The School of Computing at Edinburgh Napier University is currently recruiting. Please pass the message on!

We are seeking to fill a vacancy for a lecturer post (grade 6, £38,183-£46,924, 2-year fixed term). The job is advertised on the University web site (along with the role description for lecturer posts) and jobs.ac.uk as ‘Lecturer in Business Information Systems’, with a deadline for applications of Tuesday 2nd May 2017. Continue reading

Commemorating the 400th anniversary of the death of John Napier (1550-1617)

Merchiston Tower

Merchiston Tower

Whenever I deliver an invited presentation to an international audience I like to give a little bit of background about myself, the city of Edinburgh, the city’s four universities, and my home institution: see for example slides 7-23 in the presentation that I recently gave in Brazil. For the latter I refer to the work of John Napier (1550-1617), after whom Edinburgh Napier University is named, and whose former home – Merchiston Tower – is situated on the campus where I work. Continue reading

Reflections on a first visit to the University of São Paulo

 university of sao paulo logoLast week I was honoured to visit Brazil as a guest of the Departamento de Engenharia de Produção da Politéchnica at the University of São Paulo.

My visit was timed to coincide with a two-day research symposium that showcased the work of the University’s Laboratório de Gestão Estratégica da Tecnologia da Informação, do Conhecimento e da Inteligência Competitiva (LETICIC) on 15th and 16th March 2017. The symposium was organised by Professor Renato de Oliveira Moraes of the Departamento de Engenharia de Produção. Renato was also the main host for my visit to São Paulo. Continue reading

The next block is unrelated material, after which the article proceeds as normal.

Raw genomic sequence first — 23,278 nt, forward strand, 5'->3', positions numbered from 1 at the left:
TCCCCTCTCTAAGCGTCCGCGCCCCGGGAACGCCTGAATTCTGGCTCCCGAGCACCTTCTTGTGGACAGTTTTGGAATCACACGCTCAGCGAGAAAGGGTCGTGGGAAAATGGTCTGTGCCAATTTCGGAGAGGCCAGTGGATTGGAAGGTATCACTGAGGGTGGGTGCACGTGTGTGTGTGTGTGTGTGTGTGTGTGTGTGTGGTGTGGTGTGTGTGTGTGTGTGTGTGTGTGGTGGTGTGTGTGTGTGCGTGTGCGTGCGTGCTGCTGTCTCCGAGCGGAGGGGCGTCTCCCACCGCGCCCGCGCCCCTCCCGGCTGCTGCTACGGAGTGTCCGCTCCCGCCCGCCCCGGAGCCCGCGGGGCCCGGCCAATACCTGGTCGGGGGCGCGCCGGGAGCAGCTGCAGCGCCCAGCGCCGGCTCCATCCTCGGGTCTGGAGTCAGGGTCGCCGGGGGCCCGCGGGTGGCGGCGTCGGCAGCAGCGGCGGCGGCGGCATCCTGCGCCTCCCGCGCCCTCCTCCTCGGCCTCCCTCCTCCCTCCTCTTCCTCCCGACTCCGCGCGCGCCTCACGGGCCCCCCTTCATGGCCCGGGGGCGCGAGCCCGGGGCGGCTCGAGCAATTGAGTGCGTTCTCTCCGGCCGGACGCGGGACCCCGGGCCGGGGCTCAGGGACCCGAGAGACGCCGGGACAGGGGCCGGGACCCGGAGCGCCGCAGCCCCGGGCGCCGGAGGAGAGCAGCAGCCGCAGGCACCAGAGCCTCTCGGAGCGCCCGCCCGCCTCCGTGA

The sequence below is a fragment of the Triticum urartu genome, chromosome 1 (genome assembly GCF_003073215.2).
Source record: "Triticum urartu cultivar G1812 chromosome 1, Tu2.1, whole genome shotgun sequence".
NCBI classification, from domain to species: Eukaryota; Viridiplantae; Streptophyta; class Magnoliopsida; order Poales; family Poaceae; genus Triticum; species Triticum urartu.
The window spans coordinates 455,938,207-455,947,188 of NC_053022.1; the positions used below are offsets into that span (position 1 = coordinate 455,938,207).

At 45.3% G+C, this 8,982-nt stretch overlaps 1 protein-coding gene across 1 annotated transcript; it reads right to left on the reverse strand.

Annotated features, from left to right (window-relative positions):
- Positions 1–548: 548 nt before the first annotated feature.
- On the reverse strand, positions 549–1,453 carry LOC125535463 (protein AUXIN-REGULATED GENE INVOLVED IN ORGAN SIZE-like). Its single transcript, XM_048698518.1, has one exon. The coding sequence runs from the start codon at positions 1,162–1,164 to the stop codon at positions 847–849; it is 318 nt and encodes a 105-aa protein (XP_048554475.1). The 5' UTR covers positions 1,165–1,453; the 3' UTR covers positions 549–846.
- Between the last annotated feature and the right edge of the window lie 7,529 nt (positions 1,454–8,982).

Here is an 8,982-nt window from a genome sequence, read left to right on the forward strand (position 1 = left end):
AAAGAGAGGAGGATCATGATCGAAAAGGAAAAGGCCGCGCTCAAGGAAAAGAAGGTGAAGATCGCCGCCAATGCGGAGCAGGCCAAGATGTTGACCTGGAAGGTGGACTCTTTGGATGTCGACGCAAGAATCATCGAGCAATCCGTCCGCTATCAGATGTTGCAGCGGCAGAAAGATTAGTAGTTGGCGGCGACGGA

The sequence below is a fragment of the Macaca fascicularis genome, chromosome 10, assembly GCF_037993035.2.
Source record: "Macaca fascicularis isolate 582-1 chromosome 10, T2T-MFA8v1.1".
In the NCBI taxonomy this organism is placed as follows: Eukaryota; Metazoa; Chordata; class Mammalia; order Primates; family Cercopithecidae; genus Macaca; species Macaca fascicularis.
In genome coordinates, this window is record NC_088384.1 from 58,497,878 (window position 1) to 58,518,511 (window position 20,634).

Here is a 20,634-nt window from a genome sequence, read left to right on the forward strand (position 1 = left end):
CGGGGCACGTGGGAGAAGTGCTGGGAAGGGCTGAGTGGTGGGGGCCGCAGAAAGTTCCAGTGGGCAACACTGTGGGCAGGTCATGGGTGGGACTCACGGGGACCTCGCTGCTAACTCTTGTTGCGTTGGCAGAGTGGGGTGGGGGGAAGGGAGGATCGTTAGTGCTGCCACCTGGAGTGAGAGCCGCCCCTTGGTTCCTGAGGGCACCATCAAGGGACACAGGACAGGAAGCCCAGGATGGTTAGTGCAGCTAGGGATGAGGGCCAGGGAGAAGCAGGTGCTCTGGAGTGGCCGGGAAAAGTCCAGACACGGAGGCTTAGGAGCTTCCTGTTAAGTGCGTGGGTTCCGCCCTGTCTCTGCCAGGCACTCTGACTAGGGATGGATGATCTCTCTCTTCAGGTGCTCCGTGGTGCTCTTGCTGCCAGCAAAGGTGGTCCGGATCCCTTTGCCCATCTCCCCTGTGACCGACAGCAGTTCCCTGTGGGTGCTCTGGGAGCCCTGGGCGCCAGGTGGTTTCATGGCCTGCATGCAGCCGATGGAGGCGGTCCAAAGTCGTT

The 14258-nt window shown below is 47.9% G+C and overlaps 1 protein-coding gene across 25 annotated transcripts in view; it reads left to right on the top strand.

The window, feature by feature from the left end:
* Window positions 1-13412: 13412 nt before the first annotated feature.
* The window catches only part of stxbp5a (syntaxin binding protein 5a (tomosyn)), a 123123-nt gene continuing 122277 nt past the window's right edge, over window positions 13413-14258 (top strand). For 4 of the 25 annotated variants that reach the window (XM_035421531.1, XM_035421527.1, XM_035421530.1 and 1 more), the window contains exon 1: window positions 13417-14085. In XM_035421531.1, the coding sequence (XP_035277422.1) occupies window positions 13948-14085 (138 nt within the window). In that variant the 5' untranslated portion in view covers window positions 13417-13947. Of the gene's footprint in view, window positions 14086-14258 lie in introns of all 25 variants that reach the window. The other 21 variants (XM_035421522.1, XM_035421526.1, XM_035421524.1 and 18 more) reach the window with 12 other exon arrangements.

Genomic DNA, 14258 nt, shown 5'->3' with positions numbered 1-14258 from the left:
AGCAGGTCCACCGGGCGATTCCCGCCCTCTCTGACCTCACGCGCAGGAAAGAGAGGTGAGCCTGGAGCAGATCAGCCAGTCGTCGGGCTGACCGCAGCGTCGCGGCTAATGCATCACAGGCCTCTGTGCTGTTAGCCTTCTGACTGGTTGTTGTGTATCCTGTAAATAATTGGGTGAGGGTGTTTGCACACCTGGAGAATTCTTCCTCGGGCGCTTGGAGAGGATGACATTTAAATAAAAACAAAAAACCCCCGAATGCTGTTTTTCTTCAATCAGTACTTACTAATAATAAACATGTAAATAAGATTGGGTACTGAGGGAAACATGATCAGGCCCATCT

Information Literacy for Democratic Engagement (IL-DEM) project: findings

Information Literacy group logoPeter Cruickshank, Dr Bruce Ryan and I recently completed the Information Literacy for Democratic Engagement (IL-DEM) project. This work set out to investigate levels of digital and information literacy within Scotland’s Community Council system. It was supported by a grant from the CILIP Information Literacy Group.

We explored how community councillors develop the skills required to inform and engage with the citizens that they represent, and how libraries support this work. In doing so have extended further two established research streams within the Centre for Social Informatics: (1) Cruickshank and Ryan’s work on digital engagement in local democracy (such as our DigiCC workshops), and (2) mine with Christine Irving on information literacy and life-long learning. This work also builds upon our group’s track record in library and information science research. Continue reading

Knowledge sharing and networking behaviours in job search: two new papers in the latest issue of Information Research

Information Research headerThe latest issue of  Information Research published this week includes two papers that draw on research from the Centre for Social Informatics. I was a co-author on both:

Buunk, I., Hall, H., & Smith, C.F. (2017). Tacit knowledge sharing: the determination of a methodological approach to explore the intangible. Information Research, 22(1).

Mowbray, J., Hall, H., Raeside, R., Robertson, P. (2017). The role of networking and social media tools during job search: an information behaviour perspective. Information Research, 22(1). Continue reading